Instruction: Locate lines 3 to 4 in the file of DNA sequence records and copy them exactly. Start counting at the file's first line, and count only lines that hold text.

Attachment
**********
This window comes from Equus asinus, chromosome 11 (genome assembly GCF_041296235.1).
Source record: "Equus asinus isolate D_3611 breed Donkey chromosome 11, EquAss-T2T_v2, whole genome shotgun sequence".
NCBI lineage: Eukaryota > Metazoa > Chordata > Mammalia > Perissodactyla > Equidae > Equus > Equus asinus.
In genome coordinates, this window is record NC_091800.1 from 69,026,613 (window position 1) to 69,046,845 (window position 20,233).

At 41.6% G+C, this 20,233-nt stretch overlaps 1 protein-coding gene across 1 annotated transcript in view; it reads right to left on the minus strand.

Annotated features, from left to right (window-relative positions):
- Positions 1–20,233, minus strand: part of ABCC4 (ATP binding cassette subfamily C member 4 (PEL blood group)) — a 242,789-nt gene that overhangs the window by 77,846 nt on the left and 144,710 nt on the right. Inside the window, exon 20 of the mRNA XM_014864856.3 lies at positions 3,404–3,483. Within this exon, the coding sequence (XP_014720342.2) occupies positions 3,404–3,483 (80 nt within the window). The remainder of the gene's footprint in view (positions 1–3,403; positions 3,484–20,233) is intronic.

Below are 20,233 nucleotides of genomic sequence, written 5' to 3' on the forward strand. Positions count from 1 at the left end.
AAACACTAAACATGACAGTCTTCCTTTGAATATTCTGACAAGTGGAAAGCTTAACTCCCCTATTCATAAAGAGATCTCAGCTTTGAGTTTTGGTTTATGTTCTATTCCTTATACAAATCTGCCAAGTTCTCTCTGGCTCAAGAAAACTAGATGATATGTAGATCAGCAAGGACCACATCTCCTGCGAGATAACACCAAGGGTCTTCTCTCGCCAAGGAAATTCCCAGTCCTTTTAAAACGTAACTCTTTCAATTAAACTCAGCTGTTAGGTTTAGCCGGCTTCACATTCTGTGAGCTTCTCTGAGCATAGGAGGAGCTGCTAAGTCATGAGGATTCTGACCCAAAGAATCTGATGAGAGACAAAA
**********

NCBI lineage: Eukaryota > Metazoa > Chordata > Mammalia > Perissodactyla > Equidae > Equus > Equus asinus.
In genome coordinates, this window is record NC_091800.1 from 69,026,613 (window position 1) to 69,046,845 (window position 20,233).